Wednesday 13 December 2017

My type of diet

In LA, it seems that food fads are compulsory, one nutritional regime even uses individual blood types to promote and prohibit foods to create an ideal diet. We put it to the test

Where I am in LA, you can eat any which way you like.

Fussy gals like me will delight in the fact that you can order off menu, ask for no-carb options, and dressings and sauces on the side with not a whisper of an exasperated sigh from your waitress, or server as they refer to them here.

Eating patterns here have a different social context and there are cult-like diet groups; the high protein, the raw foodies, the vegans, the everything-as-long-as-it's-organic and the low fat consumers who have become like communities here.

One, more then any of the aforementioned, piqued my interest: the blood group diet. Popularised by Dr Peter D'Adamo, the diet is now enjoying resurgence in popularity. Celebrity fans include Cheryl Cole, Elizabeth Hurley and Miranda Kerr. The regime is based on the belief that for each blood type there are specific eating and lifestyle habits that will lead to optimum well-being.

A naturopathic physician, D'Adamo's book, Eat Right 4 Your Blood Type, was a worldwide bestseller. The book, first published in 1996, states that human blood type is key to the body's ability to differentiate self from non-self.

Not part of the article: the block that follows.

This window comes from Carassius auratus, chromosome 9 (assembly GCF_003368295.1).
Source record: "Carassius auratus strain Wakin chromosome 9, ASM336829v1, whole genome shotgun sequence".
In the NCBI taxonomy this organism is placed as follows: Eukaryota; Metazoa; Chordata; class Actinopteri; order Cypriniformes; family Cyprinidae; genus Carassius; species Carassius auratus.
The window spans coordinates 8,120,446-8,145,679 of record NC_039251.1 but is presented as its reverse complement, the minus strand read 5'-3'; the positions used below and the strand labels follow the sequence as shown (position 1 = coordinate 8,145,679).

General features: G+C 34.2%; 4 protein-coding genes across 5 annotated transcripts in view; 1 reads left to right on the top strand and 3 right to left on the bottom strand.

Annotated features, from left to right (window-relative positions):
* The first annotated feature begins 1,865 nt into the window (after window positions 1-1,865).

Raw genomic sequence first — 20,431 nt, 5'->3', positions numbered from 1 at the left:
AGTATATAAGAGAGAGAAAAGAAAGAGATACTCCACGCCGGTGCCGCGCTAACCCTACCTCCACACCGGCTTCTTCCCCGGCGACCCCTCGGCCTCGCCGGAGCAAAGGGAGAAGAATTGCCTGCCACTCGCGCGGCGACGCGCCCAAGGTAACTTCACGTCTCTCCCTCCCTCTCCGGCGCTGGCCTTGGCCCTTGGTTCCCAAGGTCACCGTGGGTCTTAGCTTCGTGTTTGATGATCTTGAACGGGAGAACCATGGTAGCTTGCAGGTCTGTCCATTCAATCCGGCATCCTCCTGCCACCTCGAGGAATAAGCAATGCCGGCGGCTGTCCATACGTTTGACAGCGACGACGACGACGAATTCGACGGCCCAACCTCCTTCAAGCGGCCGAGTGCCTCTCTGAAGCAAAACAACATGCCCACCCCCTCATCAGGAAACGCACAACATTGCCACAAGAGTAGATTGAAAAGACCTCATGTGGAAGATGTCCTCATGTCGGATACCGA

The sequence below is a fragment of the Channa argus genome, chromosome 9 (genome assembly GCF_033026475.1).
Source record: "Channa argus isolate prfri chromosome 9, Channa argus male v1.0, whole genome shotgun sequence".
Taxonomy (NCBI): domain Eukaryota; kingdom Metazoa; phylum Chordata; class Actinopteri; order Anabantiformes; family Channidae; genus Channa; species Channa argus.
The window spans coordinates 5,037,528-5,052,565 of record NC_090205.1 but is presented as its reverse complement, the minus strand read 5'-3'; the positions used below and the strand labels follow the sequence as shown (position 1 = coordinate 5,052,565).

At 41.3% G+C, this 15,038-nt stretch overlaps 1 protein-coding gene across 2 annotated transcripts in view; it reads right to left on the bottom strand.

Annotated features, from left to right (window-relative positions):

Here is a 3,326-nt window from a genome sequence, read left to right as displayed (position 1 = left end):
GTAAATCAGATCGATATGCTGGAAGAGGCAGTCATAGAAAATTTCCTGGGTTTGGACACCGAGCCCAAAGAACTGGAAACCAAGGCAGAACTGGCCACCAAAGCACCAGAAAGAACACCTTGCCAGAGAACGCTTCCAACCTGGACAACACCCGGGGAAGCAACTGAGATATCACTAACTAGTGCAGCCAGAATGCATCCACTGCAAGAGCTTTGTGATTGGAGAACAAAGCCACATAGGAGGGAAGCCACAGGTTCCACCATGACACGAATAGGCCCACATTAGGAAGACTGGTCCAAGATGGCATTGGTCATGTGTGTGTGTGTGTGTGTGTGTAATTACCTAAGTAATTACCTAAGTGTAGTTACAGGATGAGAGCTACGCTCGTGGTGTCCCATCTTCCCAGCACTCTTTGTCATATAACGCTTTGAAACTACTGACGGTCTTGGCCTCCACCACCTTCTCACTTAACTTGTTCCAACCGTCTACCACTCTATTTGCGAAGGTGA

In other words, he advocates different diets for people with O, A, B and AB blood types.

The diet has attracted criticism from dieticians, physicians and scientists, however, with many disputing D'Adamo's claims and lack of hard evidence.

That wasn't on my mind last week when I was chowing down on a fillet steak salad in the Sunset Tower when a vision of beauty walked in with her beau. It was none other than Miranda Kerr and her husband, Orlando Bloom. Just four months after giving birth Miranda's limbs were almost childlike. I couldn't finish my food. Whatever she was doing I had to give it a try, and so I embarked on the diet.

First up, you need to get your blood type. I had my blood tested a few months ago, therefore I know I am type O. If you donate blood they will give you your type, therefore killing two birds with one stone, charity and vanity. D'Adamo calls type O the "hunter" blood group. It is the most common blood group. Strangely, thyroid problems are more prominent among type Os than any other blood group.

For my blood type the food types are divided into three columns; highly beneficial, neutral, and to be avoided. For me, meat is highly beneficial, as are iron-rich greens such at broccoli, spinach, sweet potato, green tea and walnuts. Dairy, pork and wheat are to be avoided. I am told I need regular vigorous exercise to relieve stress and to avoid depression . . . Great.

I stare at the other blood types longingly. Now if I was a type A I would need a vegetarian diet and relaxing exercise, yoga, golf and Tai Chi, which sounds like a walk in the park.

In order to see if the diet worked, I decided to embark on it for five days and keep a diary of my experiences.

>Day 1

Eggs are allowed, but I can't have any toast or butter with them so I have two poached -- sadly by themselves -- for breakfast. I am not allowed orange juice but grapefruit juice is fine so I make some of that also. By 11 am I am starving.

Lunch is tricky. I can't have smoked salmon, so I have a dull chicken salad, again no bread and dressing is just lemon and olive oil, as vinegar is bad for me, apparently.